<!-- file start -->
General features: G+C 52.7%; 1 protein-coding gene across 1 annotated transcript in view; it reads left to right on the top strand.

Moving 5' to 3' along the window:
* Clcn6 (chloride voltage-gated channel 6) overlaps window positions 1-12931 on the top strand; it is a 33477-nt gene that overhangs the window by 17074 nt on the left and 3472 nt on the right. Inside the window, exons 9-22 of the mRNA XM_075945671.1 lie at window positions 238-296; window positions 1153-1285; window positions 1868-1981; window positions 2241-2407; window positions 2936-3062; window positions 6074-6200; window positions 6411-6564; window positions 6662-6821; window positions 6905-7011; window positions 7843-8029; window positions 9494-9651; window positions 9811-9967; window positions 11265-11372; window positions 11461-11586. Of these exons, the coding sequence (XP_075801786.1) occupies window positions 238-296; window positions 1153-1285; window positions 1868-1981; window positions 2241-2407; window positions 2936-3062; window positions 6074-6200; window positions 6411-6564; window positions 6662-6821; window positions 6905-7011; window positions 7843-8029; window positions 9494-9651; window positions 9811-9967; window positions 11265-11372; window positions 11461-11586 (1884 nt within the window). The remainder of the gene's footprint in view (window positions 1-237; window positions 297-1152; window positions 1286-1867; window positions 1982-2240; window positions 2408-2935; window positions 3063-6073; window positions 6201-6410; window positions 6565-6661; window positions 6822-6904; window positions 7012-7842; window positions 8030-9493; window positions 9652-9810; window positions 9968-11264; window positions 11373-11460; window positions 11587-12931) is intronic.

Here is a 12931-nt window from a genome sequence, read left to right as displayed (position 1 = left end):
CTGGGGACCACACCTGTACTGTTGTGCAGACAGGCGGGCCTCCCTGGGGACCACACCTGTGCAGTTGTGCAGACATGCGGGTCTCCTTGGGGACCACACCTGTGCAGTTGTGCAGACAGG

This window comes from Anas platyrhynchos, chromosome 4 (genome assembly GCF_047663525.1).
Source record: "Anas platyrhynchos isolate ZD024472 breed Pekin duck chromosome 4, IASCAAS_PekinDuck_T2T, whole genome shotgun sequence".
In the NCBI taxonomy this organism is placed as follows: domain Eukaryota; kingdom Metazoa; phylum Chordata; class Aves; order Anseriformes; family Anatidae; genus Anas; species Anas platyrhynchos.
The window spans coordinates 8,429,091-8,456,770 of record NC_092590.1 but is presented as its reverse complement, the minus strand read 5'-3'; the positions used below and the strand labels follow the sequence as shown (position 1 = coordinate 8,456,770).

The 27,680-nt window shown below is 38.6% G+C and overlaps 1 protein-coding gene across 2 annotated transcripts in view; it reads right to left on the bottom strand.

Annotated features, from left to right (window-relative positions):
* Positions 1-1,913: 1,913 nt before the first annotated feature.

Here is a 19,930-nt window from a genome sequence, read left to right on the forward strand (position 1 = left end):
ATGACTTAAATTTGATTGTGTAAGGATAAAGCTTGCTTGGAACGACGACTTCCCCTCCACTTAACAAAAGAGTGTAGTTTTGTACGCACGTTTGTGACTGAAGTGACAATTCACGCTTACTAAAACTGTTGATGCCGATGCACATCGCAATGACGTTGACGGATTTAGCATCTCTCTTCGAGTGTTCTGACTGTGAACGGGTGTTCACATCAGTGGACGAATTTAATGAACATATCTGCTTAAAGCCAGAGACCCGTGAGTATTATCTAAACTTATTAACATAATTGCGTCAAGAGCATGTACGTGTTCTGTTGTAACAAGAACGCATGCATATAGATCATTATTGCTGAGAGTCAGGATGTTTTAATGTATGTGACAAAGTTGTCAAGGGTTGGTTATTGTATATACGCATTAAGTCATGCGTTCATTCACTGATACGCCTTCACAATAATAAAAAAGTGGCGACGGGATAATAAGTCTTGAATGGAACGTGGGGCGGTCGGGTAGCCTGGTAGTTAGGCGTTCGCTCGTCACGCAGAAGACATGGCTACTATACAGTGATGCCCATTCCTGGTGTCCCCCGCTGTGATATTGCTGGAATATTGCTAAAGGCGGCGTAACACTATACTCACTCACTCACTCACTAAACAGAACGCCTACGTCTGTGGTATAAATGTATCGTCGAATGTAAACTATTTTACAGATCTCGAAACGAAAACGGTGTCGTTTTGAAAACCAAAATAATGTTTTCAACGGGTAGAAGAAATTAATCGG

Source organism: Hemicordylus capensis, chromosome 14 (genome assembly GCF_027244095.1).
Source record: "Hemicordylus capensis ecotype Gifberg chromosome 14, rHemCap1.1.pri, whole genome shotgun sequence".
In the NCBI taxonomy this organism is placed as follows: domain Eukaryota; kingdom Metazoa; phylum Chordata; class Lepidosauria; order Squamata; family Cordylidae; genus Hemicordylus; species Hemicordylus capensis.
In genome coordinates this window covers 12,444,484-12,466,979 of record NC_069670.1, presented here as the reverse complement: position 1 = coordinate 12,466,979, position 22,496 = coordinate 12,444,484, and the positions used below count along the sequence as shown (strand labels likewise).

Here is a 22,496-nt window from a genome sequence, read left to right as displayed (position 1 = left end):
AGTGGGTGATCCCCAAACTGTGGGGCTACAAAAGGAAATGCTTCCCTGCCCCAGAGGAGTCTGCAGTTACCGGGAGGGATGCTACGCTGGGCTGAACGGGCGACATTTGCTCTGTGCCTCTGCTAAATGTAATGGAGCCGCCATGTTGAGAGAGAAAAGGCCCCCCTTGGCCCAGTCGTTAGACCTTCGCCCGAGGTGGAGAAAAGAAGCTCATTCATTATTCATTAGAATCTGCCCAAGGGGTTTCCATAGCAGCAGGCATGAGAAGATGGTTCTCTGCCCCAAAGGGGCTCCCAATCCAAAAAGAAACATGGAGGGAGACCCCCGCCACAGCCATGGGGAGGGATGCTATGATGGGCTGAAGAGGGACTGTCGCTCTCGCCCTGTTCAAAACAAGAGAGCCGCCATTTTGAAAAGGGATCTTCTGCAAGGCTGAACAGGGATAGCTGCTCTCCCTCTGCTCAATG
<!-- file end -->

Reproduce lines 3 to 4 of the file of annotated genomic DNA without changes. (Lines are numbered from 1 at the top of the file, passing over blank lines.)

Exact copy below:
* Clcn6 (chloride voltage-gated channel 6) overlaps window positions 1-12931 on the top strand; it is a 33477-nt gene that overhangs the window by 17074 nt on the left and 3472 nt on the right. Inside the window, exons 9-22 of the mRNA XM_075945671.1 lie at window positions 238-296; window positions 1153-1285; window positions 1868-1981; window positions 2241-2407; window positions 2936-3062; window positions 6074-6200; window positions 6411-6564; window positions 6662-6821; window positions 6905-7011; window positions 7843-8029; window positions 9494-9651; window positions 9811-9967; window positions 11265-11372; window positions 11461-11586. Of these exons, the coding sequence (XP_075801786.1) occupies window positions 238-296; window positions 1153-1285; window positions 1868-1981; window positions 2241-2407; window positions 2936-3062; window positions 6074-6200; window positions 6411-6564; window positions 6662-6821; window positions 6905-7011; window positions 7843-8029; window positions 9494-9651; window positions 9811-9967; window positions 11265-11372; window positions 11461-11586 (1884 nt within the window). The remainder of the gene's footprint in view (window positions 1-237; window positions 297-1152; window positions 1286-1867; window positions 1982-2240; window positions 2408-2935; window positions 3063-6073; window positions 6201-6410; window positions 6565-6661; window positions 6822-6904; window positions 7012-7842; window positions 8030-9493; window positions 9652-9810; window positions 9968-11264; window positions 11373-11460; window positions 11587-12931) is intronic.

Here is a 12931-nt window from a genome sequence, read left to right as displayed (position 1 = left end):